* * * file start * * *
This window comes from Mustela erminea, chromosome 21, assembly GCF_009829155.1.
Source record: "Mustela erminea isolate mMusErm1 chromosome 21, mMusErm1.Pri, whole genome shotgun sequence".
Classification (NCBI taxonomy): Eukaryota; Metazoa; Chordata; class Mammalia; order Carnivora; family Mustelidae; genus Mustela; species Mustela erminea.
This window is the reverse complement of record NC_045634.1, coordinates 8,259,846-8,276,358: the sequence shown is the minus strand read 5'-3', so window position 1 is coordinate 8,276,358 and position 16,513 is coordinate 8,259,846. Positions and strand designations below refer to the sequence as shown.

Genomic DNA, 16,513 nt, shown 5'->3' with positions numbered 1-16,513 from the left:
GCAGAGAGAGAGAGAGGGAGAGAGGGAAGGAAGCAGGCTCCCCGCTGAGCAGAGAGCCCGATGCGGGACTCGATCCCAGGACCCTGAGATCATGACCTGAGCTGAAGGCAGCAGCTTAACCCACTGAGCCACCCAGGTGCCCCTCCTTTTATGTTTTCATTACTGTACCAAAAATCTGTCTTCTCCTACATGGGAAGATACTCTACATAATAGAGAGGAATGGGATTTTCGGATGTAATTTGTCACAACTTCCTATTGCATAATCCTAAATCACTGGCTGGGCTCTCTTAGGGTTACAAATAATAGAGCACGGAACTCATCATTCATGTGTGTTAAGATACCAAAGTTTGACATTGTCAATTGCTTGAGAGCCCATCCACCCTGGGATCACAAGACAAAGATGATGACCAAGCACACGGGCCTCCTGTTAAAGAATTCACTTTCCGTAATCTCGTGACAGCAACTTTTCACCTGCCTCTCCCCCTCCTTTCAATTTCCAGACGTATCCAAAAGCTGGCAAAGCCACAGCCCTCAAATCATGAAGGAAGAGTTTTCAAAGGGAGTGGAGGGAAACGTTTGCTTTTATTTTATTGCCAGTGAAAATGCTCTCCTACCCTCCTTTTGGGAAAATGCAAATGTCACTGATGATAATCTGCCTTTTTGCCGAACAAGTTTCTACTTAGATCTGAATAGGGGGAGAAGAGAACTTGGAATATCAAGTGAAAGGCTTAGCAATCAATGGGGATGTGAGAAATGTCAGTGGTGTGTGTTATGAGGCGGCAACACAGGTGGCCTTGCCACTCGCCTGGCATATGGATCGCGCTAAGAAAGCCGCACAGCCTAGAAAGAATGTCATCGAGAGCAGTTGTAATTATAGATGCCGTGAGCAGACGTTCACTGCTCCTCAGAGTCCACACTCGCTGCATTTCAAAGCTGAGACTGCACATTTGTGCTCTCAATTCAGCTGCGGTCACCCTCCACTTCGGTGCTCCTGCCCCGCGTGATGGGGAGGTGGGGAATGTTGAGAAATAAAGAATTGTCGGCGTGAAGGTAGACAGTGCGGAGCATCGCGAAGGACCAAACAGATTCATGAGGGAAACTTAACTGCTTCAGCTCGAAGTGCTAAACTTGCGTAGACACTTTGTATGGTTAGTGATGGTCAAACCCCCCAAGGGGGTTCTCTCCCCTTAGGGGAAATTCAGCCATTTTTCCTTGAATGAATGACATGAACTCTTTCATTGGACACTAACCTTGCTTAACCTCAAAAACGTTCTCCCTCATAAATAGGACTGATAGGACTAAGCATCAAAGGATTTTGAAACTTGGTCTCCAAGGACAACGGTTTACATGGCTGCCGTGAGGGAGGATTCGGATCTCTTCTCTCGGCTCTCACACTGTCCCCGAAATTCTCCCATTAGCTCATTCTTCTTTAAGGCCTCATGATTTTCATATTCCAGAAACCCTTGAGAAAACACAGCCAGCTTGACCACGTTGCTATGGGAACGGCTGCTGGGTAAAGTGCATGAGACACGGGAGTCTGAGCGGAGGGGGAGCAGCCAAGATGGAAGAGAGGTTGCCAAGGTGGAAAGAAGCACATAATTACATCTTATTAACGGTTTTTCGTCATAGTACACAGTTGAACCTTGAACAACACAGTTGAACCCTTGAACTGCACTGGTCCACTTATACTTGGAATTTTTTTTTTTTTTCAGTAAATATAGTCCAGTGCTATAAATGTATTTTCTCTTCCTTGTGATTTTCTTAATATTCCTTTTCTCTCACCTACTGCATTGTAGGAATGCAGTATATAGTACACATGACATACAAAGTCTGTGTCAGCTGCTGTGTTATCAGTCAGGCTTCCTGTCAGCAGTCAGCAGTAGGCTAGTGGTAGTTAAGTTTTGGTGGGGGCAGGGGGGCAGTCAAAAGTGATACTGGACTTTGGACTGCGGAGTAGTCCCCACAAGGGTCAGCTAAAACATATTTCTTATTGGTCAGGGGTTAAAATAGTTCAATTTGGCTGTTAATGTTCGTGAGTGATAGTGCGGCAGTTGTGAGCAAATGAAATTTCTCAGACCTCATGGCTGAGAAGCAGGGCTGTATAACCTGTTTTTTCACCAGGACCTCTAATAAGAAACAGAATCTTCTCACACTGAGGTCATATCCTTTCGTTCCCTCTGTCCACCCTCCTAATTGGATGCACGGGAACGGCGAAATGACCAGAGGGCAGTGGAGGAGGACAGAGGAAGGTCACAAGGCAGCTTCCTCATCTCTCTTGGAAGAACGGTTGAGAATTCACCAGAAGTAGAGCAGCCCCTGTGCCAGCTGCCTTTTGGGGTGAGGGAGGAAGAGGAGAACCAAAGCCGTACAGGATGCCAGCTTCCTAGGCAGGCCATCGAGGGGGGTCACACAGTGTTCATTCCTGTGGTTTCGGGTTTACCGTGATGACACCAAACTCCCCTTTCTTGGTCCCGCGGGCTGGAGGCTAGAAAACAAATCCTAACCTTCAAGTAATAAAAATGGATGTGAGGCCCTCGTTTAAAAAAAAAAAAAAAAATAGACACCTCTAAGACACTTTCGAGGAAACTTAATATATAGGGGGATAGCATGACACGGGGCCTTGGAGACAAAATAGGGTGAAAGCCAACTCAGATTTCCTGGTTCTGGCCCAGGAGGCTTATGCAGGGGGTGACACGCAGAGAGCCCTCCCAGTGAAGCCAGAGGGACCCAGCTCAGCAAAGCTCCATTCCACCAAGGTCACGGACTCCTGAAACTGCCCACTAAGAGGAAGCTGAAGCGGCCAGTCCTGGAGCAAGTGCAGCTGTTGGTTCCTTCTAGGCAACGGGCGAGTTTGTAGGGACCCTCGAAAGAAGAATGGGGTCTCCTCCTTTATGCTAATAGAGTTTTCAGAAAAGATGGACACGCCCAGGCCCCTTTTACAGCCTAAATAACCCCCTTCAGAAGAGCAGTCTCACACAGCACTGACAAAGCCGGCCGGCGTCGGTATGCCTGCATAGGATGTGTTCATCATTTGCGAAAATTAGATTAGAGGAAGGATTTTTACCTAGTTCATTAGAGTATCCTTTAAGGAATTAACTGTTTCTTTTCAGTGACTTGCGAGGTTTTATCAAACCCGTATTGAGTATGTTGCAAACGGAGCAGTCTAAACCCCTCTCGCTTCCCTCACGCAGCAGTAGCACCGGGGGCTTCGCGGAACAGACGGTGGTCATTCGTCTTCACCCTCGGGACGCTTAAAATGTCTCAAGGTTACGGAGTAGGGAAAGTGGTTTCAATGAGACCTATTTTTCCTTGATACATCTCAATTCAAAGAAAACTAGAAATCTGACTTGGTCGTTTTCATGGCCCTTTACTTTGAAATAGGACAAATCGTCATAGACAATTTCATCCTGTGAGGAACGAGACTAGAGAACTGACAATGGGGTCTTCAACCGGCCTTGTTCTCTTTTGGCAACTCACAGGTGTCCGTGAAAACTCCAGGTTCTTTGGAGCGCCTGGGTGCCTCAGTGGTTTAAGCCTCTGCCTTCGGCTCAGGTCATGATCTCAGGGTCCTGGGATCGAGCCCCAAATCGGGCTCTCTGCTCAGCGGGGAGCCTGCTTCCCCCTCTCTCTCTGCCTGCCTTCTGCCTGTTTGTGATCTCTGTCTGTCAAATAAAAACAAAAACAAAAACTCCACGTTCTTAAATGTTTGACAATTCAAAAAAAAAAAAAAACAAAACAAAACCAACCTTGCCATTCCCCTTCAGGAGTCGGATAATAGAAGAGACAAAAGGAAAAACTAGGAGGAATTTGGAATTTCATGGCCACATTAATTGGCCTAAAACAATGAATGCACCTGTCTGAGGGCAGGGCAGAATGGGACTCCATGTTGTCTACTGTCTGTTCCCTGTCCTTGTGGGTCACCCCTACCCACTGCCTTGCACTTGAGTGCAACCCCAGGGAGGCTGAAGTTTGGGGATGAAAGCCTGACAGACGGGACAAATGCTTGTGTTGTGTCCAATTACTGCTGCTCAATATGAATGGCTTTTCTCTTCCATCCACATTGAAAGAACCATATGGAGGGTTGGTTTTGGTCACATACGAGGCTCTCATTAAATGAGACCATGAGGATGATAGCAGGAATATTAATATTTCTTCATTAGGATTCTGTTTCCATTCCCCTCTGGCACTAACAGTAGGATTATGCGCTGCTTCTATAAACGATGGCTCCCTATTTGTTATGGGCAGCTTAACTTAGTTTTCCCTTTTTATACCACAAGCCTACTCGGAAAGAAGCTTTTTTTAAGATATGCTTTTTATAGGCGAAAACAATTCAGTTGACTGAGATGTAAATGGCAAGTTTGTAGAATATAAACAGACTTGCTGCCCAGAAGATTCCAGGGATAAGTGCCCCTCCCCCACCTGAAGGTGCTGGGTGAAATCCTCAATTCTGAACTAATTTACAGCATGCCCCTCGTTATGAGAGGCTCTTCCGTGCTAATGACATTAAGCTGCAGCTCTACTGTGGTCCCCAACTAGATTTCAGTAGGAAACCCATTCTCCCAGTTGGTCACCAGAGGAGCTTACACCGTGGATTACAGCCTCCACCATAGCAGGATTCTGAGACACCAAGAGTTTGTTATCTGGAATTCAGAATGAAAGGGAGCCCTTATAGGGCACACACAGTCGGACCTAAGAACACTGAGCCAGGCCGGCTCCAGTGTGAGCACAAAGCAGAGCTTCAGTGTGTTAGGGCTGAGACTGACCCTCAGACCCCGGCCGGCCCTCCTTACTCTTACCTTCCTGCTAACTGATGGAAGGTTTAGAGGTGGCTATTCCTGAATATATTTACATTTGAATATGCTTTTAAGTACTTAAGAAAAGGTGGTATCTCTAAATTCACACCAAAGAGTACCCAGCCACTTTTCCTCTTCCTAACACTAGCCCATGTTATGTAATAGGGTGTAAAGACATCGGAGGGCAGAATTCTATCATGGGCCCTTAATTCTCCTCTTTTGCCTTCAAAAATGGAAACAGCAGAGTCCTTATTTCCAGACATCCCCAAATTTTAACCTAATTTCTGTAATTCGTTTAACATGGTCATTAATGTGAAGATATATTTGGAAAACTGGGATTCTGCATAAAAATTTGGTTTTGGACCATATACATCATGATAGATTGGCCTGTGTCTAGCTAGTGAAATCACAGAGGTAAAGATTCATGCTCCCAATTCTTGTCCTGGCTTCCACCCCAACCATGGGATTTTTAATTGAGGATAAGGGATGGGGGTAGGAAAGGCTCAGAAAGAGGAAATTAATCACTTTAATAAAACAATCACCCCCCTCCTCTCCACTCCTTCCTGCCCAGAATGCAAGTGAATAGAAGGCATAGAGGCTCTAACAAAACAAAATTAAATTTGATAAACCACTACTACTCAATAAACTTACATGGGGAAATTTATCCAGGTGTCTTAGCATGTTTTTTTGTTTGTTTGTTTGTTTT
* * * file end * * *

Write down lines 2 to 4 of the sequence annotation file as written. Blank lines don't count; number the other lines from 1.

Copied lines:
Source record: "Mustela erminea isolate mMusErm1 chromosome 21, mMusErm1.Pri, whole genome shotgun sequence".
Classification (NCBI taxonomy): Eukaryota; Metazoa; Chordata; class Mammalia; order Carnivora; family Mustelidae; genus Mustela; species Mustela erminea.
This window is the reverse complement of record NC_045634.1, coordinates 8,259,846-8,276,358: the sequence shown is the minus strand read 5'-3', so window position 1 is coordinate 8,276,358 and position 16,513 is coordinate 8,259,846. Positions and strand designations below refer to the sequence as shown.